Atlanta mayoral candidates discussed public transportation, policing, housing and other issues facing Atlantans at Emory University’s Glenn Memorial Church on Tuesday night. The forum brought together 13 of 14 mayoral candidates ahead of the Nov. 2 election; one did not attend. 

The event was organized by the League of Women Voters in Fulton County, the Urban League and the ACLU and was moderated by former WSB-TV Director of Editorials and Public Affairs Jocelyn Dorsey. 

University President Gregory L. Fenves gave the opening statement and detailed the Atlanta City Council’s vote to annex the school into Atlanta in 2017, which he said was a “bold decision” that “created many new opportunities for our University and the city to work together to serve the common good.” He also stressed the importance of political engagement, particularly at universities.

“It’s very important to hear from the candidates to answer the voters’ questions if we want voters to participate in the general election and be engaged and make a decision based on the issues,” Fenves told the Wheel.

Thirteen of the fourteen Atlanta mayoral candidates gathered at Glenn Memorial Stadium on Oct. 5 to discuss crime and housing. Photo by Noyonika Parulekar

Currently, the two highest polling candidates are former Atlanta mayor Kasim Reed and City Council President Felicia Moore, polling at 23.5% and 20.4%, respectively, according to a poll commissioned by The Atlanta Journal-Constitution. The difference between them was within the poll’s margin of error, a statistical tie.

The other candidates that polled above 1% are City Councilmembers Antonio Brown (3.5%) and Andre Dickens (5.2%) and Denton attorney Sharon Gay (5.7%). 

Attending candidates who did not poll above 1% included Kirsten Dunn (Entrepreneur), Nolan English, Mark Hammad (private sector), Kenny Hill (Non-profit founder), Rebecca King (CEO), Roosevelt Searles III (Entrepreneur & Non-profit founder), Richard Wright (CPA) and Glenn Wrightson (Resident, ran in 2013 and 2017).

Dorsey began the debate by pressing the candidates on the Clifton Corridor Transit Initiative, which would expand public transportations systems to outer Atlanta, mainly where Emory and the Center for Disease Control and Prevention are located. This initiative would likely impact Emory students and employees by adding MARTA stops and other transportation forms near the campus. Dickens said transportation is “vital” and noted issues of equity that could arise in the initiative.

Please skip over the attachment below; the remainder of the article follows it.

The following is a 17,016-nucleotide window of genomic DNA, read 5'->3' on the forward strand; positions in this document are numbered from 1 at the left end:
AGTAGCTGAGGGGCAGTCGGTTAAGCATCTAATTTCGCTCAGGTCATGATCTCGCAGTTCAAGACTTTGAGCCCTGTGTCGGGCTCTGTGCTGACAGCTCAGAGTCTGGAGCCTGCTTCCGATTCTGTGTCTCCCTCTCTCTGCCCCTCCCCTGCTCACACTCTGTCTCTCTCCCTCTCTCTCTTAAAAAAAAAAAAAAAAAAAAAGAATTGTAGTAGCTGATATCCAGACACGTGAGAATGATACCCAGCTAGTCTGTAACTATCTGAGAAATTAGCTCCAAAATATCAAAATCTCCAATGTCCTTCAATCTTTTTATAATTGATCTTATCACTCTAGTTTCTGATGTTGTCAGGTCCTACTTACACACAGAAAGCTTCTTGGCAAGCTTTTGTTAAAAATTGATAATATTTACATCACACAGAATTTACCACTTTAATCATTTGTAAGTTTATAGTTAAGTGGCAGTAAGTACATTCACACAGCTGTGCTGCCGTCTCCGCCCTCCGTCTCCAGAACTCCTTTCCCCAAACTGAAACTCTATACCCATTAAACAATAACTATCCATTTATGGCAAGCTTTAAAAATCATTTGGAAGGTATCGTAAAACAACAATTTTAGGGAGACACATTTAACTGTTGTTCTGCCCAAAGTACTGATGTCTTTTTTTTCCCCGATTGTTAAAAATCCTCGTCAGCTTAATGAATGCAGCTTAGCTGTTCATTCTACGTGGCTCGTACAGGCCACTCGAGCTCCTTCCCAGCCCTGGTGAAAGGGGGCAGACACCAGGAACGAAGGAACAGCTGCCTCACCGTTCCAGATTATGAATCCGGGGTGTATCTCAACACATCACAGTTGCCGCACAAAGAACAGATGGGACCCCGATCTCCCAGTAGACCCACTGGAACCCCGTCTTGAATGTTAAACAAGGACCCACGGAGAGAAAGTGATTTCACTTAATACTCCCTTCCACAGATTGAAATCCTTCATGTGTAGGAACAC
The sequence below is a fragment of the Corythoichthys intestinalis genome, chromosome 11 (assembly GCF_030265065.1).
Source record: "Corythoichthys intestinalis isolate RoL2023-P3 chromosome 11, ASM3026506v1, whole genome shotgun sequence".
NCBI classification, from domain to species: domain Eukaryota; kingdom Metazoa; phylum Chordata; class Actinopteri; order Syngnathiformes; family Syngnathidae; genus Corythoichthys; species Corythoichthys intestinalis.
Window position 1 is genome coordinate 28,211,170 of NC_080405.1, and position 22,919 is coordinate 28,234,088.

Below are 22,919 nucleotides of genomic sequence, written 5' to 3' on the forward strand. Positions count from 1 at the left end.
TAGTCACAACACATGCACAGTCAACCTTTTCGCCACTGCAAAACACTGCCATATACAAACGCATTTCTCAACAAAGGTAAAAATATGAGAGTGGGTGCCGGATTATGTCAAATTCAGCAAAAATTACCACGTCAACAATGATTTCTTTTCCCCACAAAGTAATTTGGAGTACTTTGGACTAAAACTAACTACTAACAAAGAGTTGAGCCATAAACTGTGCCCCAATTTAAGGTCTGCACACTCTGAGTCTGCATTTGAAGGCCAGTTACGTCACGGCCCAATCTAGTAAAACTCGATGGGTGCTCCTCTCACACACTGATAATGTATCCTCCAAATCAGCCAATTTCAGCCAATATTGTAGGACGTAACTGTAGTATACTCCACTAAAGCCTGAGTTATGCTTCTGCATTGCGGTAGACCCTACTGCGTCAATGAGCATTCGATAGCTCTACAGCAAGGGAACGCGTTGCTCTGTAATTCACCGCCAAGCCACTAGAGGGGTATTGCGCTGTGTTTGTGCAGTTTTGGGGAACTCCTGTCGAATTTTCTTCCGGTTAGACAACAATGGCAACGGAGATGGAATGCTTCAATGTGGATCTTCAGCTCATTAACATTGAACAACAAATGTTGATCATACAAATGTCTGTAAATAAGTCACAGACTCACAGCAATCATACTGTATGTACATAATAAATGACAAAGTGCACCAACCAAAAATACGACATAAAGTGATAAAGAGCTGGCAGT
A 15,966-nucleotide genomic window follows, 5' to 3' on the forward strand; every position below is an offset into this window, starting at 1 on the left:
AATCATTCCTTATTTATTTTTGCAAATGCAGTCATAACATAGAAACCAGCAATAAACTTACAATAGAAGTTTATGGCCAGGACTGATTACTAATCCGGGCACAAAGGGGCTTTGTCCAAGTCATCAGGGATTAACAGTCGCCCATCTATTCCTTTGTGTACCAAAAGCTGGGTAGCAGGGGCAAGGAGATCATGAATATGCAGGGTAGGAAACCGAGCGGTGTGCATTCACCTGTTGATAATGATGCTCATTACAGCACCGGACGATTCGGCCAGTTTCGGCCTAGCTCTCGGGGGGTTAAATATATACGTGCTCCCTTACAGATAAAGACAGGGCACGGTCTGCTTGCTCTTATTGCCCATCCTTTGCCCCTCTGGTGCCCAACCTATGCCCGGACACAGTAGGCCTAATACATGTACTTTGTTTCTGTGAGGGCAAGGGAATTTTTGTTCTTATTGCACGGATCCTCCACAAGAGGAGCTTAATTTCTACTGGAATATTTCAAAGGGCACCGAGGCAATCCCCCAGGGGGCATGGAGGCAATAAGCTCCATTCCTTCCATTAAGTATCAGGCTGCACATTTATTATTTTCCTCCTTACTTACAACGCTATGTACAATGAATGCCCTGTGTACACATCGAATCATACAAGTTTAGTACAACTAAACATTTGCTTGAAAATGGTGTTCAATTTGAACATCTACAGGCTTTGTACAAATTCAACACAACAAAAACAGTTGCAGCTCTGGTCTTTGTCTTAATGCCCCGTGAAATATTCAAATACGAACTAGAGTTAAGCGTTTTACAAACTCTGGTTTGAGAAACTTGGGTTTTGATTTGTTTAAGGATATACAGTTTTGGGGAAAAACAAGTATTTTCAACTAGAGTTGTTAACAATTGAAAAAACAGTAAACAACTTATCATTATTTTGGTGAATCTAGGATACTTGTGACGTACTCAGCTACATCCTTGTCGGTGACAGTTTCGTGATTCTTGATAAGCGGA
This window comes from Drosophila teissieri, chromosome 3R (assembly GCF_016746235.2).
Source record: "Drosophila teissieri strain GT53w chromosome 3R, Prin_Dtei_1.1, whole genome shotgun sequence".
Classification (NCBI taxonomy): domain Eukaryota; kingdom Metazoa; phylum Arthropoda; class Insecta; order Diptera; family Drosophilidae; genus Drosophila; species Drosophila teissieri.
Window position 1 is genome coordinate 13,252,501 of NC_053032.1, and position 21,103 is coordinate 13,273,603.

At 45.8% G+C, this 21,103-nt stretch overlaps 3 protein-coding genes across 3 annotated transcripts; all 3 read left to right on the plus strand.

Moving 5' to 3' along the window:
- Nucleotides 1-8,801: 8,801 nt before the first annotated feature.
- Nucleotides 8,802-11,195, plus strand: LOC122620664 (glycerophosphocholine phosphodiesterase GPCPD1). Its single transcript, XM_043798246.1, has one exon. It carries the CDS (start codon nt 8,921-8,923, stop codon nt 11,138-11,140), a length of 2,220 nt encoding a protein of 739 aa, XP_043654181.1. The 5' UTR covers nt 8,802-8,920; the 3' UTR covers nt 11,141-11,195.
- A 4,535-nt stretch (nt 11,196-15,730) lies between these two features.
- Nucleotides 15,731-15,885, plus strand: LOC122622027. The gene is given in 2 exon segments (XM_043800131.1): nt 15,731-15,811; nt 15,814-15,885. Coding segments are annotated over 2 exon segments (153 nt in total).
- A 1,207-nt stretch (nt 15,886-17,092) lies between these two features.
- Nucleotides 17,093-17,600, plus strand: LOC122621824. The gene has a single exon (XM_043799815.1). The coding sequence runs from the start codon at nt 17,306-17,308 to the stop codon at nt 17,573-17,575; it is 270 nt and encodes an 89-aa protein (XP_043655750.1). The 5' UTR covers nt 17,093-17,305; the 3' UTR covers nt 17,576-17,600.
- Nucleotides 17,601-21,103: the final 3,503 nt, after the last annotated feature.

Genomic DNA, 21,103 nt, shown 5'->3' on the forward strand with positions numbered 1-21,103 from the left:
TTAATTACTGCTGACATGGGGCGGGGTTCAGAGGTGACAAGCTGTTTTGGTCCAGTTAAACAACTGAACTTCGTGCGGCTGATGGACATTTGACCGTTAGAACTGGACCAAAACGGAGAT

The candidates were also asked to address how they would support small businesses, particularly those owned by Black people and women. In response, Moore discussed a city council initiative “Atlanta Business Matters” that she intends to expand as mayor. 

“Small businesses are a vital part of our economy and the lifeblood of our city,” Moore said. 

She added that she wants to make sure City Hall is “able to provide goods and services to our citizens.”

Other than public safety, most candidates noted that their top priority to address was housing. Some mentioned how fixing the housing issue could funnel into solving other societal and economic problems in the city. 

Gay said that, if elected, she would implement “targeted, thoughtful, public investment in under-invested neighborhoods.” 

Additionally, many of the candidates drew a connection between the increase in homelessness and the rise in trash buildup in the city over the past few years. Wright also mentioned his intentions for a monthly cleanup program.

Later on, all candidates cited Buckhead’s secession from Atlanta as detrimental to the city. King, a Buckhead resident, said this issue is why she joined the race. Some like Brown, however, said that other neighborhoods aside from Buckhead deserve more attention as well. 

“We’ve got to start shifting the conversation because it’s more than just Buckhead that feels unheard in the city,” Brown said. “There are several underserved communities in this city that feel the same way that Buckhead does today.” 

Dorsey concluded the forum by asking candidates how they plan to unite the city’s police and community after the past year’s divisions. Many candidates, particularly Dunn, emphasized unity as an important factor of their campaigns. Moore said she hopes to bring police officers into schools to foster a positive relationship and provide education.

Reed detailed his goal of adding 750 new police officers to the Atlanta Police Department, which he said will be trained “in a proactive manner.” He said he will ask “them to re-engage in the process of keeping our city safe.”

Several candidates spoke to the Wheel about the importance of college students engaging in politics.

“My first time voting was on the campus of Georgia Tech in the presidential election,” Dickens said. “What I think we have to do is make sure it’s very easy for college students to register and to change their domicile.”

In addition, Reed mentioned the significant role Emory plays in the Atlanta community today, citing his work with two previous Emory presidents.

“I always love being at Emory,” Reed said. “I plan on bringing Emory into the city and making it an official part of our community. It is such a dynamic part of what Atlanta is going to be in the future. And I think that the relationship needs to be nurtured and supported.”